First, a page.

(Accidentally emailed to Mike directly earlier.)
Mike Feldman said:
Obviously Ada will be around in "legacy" (sub-)systems for a long time
For the record, for a software engineering journal I have just submitted a
report on DAta Systems In Aerospace 2002 (organised by Eurospace, whose chairman
works for a Danish and Dutch company and he is the director of Eurospace's Ada
and Software Engineering panel, the DASIA committee includes a passionately
pro-Ada(95) workmate of his and a strongly pro-Ada man working in a third
country damned to delivering supremely high quality C to his commercial
customers who are to lazy/resistant to use another language even if he bundles
in a compiler for them) wherein I quoted from one of the highest ranking
representatives in an ESA member country of an in-flight software maintenance
contractor: as time goes by we see "we see beautiful Ada being replaced by
assembler" (for performance on things such as 1750s running at 10 MHz).
"[..] That doesn't say much about whether COBOL is really in active use, or
whether there are any new starts to speak of. (I don't know whether there are -
do you, Stephe?)"
Business magazine "Application Development Advisor" from 101 Communications
(formerly from SIGS) in which Aonix has been advertising quite a lot in had
reported that there was plenty of new work in COBOL at the end of the 1990s.
Last time I looked though, it did not have an COBOL column. It did have a Java
and a VB and a C++ column (each typically at least four pages) and others. The
C++ column used to be written by a busy person working for a bank, more recently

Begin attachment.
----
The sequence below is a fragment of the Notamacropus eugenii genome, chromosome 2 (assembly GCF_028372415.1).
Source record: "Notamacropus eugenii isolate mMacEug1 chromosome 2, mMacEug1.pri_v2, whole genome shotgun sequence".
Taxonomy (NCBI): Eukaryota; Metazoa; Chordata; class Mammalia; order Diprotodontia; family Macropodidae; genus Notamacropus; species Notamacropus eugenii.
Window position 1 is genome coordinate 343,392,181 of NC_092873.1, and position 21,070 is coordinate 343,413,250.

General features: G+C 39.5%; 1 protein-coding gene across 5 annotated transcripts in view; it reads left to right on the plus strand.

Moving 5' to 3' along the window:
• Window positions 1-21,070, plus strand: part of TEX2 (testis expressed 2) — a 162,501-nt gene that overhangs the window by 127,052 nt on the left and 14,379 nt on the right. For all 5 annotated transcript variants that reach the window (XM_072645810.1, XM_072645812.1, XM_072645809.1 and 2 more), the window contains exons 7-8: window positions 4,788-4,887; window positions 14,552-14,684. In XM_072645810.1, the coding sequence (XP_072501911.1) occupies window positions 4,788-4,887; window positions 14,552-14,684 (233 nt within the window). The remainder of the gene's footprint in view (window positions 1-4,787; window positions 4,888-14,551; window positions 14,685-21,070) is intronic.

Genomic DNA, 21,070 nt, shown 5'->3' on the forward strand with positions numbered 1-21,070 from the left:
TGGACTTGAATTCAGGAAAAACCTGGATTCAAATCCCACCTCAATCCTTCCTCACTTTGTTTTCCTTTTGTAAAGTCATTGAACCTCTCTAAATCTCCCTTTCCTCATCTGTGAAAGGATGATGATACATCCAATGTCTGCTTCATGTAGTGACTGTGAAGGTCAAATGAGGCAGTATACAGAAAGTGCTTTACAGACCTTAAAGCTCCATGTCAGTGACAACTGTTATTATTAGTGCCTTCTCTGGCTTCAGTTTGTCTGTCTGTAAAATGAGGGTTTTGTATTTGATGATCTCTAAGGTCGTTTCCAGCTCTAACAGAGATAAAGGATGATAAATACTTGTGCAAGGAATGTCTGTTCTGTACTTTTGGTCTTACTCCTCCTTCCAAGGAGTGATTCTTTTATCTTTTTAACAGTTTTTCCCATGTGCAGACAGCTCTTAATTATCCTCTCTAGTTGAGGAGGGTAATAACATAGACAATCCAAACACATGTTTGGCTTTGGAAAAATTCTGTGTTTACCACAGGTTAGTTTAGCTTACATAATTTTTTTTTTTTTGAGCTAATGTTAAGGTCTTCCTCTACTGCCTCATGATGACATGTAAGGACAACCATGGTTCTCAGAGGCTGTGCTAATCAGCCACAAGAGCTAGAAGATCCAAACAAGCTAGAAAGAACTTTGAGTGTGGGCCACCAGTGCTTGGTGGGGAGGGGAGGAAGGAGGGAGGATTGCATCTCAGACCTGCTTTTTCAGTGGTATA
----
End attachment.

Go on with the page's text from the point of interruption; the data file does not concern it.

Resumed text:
it is written by languages polymath and voluble C++ advocate Kevlin Henney who
gave a presentation to the Adaxia/John Robinson & Associates-organised Ada Club
conference in the UK last year (on a paradigm topic, not a language topic).
"OK, back to Ada. Is anyone aware of new starts that weren't committed
to years ago? As you probably know, I try to keep abreast of this,
and report it in http://www.seas.gwu.edu/~mfeldman/ada-project-summary.html.
I haven't seen anything in quite a while; OTOH I haven't done much
active research on it recently."
Yes, but one does not always have the freedom to report, or things may change
too. Some months ago on this email list I did mention a company from yet another
country, Space Systems Finland (where it is based is left as an exercise to the
reader) which is strongly pro-Ada. I do not know how much relevant information
to implementation language (if any) is on one of its recent reports at
HTTP://WWW.SSF.Fi/miro/ but I can tell you that the entire control program is
written in Ada 95, there are OS drivers written in C, and the unembedded GUI for
operators to control the rover is written in Java and also reuses onboard Ada
code (not ported to Java). (This Mars rover is not the Beagle2, and obviously is
not the NASA Pathfinder. (Are non-U.S. entities allowed to do the work for pure
Ravenscar is interpreted by a senior Briton as a positive encouragement to allow
Ada to be used on more missions. Other companies have used Ravenscar too.
Standing still though and just talking among ourselves can let other languages
to creep in. There is significant likelihood that others will choose C++ or Java
on more missions, and in cases where only one high level language is supported
for a DSP, C too.
"I have not had a tip on a substantive addition to this list in two
years or so, maybe even longer. (The latest revision date is 6/22/02,
but that was only to fix a couple of dead links.)
Anyone have anything to offer?"
You could always try to keep in touch with domain-targeting conferences instead
of language-targeting conferences.
Colin Paul Gloster